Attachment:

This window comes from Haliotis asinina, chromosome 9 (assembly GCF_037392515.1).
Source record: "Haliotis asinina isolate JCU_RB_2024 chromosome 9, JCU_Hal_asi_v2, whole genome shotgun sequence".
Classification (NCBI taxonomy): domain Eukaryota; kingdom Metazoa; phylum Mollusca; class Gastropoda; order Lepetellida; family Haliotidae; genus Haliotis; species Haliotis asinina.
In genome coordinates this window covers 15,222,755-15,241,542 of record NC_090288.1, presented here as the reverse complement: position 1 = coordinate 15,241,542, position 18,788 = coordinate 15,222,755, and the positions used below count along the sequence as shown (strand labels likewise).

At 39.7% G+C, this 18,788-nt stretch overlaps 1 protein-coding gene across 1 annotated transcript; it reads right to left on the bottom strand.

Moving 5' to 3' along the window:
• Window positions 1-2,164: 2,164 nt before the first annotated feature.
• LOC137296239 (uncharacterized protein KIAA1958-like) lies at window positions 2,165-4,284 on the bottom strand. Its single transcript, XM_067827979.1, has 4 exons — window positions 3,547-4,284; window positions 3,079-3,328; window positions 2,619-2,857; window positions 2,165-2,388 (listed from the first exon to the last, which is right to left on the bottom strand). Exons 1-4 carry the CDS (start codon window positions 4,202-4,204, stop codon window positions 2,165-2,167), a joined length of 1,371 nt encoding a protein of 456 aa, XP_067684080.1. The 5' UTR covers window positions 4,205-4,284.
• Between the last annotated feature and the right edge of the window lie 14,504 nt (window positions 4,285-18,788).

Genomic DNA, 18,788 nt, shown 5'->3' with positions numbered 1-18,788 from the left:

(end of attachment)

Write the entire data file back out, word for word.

This window comes from Haliotis asinina, chromosome 9 (assembly GCF_037392515.1).
Source record: "Haliotis asinina isolate JCU_RB_2024 chromosome 9, JCU_Hal_asi_v2, whole genome shotgun sequence".
Classification (NCBI taxonomy): domain Eukaryota; kingdom Metazoa; phylum Mollusca; class Gastropoda; order Lepetellida; family Haliotidae; genus Haliotis; species Haliotis asinina.
In genome coordinates this window covers 15,222,755-15,241,542 of record NC_090288.1, presented here as the reverse complement: position 1 = coordinate 15,241,542, position 18,788 = coordinate 15,222,755, and the positions used below count along the sequence as shown (strand labels likewise).

At 39.7% G+C, this 18,788-nt stretch overlaps 1 protein-coding gene across 1 annotated transcript; it reads right to left on the bottom strand.

Moving 5' to 3' along the window:
• Window positions 1-2,164: 2,164 nt before the first annotated feature.
• LOC137296239 (uncharacterized protein KIAA1958-like) lies at window positions 2,165-4,284 on the bottom strand. Its single transcript, XM_067827979.1, has 4 exons — window positions 3,547-4,284; window positions 3,079-3,328; window positions 2,619-2,857; window positions 2,165-2,388 (listed from the first exon to the last, which is right to left on the bottom strand). Exons 1-4 carry the CDS (start codon window positions 4,202-4,204, stop codon window positions 2,165-2,167), a joined length of 1,371 nt encoding a protein of 456 aa, XP_067684080.1. The 5' UTR covers window positions 4,205-4,284.
• Between the last annotated feature and the right edge of the window lie 14,504 nt (window positions 4,285-18,788).

Genomic DNA, 18,788 nt, shown 5'->3' with positions numbered 1-18,788 from the left: